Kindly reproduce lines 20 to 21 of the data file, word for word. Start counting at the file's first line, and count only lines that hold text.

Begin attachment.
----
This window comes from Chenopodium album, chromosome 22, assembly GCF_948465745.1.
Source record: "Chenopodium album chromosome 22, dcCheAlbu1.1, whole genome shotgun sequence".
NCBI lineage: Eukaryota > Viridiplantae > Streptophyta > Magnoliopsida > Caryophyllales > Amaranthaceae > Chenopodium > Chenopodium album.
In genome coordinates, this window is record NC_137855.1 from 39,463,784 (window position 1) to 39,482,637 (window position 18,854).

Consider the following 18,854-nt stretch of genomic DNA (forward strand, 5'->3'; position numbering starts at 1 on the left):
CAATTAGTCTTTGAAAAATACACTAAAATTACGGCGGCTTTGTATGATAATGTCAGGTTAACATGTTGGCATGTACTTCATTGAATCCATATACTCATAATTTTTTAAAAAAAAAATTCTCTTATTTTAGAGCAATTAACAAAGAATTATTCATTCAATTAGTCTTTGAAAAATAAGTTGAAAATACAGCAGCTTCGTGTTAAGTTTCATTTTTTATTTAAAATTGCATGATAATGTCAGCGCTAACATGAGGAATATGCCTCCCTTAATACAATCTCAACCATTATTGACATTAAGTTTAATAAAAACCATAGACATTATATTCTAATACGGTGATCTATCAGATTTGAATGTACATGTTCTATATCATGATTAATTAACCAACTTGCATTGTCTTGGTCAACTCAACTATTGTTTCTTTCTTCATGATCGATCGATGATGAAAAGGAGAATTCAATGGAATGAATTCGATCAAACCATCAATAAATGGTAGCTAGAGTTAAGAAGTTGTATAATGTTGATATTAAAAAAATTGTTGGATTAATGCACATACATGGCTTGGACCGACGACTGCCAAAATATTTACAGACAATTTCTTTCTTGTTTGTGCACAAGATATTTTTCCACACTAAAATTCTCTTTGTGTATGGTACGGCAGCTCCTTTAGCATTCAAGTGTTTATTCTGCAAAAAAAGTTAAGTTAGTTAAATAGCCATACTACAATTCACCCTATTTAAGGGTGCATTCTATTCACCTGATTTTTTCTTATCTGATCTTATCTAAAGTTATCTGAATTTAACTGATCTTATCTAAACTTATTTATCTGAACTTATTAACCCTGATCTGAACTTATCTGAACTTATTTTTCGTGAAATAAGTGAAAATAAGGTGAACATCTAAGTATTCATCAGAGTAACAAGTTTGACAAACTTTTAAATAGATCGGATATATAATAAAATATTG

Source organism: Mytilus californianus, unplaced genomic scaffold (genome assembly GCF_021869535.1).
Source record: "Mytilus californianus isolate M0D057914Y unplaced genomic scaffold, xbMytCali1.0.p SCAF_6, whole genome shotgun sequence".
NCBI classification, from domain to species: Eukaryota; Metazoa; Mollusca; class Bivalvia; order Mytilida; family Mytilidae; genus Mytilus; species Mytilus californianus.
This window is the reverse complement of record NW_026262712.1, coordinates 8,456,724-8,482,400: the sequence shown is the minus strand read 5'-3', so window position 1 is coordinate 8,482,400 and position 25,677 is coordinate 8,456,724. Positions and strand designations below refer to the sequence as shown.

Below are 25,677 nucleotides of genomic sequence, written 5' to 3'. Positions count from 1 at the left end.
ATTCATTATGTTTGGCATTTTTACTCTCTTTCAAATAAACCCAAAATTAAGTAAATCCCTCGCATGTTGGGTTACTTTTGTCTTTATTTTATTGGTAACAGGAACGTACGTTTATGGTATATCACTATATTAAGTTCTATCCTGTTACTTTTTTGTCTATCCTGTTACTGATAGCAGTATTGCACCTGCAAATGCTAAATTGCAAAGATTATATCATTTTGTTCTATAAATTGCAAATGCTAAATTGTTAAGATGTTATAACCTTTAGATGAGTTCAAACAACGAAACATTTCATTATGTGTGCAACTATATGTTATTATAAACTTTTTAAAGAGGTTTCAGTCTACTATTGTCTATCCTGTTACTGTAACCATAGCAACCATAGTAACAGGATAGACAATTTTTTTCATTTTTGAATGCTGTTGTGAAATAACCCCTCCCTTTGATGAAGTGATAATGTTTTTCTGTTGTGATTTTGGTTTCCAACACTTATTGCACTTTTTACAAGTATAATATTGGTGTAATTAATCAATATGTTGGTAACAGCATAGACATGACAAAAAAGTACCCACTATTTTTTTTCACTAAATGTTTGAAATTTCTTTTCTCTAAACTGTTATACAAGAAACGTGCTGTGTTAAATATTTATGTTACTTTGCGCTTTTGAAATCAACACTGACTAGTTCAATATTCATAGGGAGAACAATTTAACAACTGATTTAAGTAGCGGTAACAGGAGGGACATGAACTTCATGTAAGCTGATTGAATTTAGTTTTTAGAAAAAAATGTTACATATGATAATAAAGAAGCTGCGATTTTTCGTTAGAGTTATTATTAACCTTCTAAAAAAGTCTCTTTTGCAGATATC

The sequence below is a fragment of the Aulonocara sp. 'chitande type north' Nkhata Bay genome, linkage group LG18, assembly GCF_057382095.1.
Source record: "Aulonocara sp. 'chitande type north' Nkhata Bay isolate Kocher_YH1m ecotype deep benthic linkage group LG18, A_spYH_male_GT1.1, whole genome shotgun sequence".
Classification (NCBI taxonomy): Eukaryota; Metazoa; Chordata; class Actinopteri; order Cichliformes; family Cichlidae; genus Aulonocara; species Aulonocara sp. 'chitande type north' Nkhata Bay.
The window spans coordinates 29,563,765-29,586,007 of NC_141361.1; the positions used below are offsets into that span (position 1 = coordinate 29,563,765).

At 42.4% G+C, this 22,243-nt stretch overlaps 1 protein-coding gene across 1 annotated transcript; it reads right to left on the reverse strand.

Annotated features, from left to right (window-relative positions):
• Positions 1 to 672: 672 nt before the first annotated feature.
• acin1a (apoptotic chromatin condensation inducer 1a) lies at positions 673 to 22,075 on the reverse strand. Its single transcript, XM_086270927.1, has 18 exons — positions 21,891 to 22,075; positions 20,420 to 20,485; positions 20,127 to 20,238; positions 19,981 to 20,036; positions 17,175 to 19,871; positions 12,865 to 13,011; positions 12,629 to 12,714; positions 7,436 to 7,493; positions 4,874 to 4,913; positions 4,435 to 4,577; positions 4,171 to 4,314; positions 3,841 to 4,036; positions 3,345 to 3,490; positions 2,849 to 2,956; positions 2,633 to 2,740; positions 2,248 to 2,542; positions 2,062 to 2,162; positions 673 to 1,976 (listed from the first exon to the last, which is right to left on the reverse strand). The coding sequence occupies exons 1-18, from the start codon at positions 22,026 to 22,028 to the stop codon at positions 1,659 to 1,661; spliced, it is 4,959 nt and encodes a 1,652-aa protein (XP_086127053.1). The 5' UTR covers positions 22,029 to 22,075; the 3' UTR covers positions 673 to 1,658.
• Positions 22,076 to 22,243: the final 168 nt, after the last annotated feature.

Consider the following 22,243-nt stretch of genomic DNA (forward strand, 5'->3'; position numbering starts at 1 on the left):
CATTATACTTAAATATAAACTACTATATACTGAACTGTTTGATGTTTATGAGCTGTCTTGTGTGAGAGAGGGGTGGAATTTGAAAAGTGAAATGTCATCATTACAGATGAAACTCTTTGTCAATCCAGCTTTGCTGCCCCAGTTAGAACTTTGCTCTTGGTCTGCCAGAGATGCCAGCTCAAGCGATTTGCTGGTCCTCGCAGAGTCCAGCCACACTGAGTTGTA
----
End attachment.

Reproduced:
• acin1a (apoptotic chromatin condensation inducer 1a) lies at positions 673 to 22,075 on the reverse strand. Its single transcript, XM_086270927.1, has 18 exons — positions 21,891 to 22,075; positions 20,420 to 20,485; positions 20,127 to 20,238; positions 19,981 to 20,036; positions 17,175 to 19,871; positions 12,865 to 13,011; positions 12,629 to 12,714; positions 7,436 to 7,493; positions 4,874 to 4,913; positions 4,435 to 4,577; positions 4,171 to 4,314; positions 3,841 to 4,036; positions 3,345 to 3,490; positions 2,849 to 2,956; positions 2,633 to 2,740; positions 2,248 to 2,542; positions 2,062 to 2,162; positions 673 to 1,976 (listed from the first exon to the last, which is right to left on the reverse strand). The coding sequence occupies exons 1-18, from the start codon at positions 22,026 to 22,028 to the stop codon at positions 1,659 to 1,661; spliced, it is 4,959 nt and encodes a 1,652-aa protein (XP_086127053.1). The 5' UTR covers positions 22,029 to 22,075; the 3' UTR covers positions 673 to 1,658.
• Positions 22,076 to 22,243: the final 168 nt, after the last annotated feature.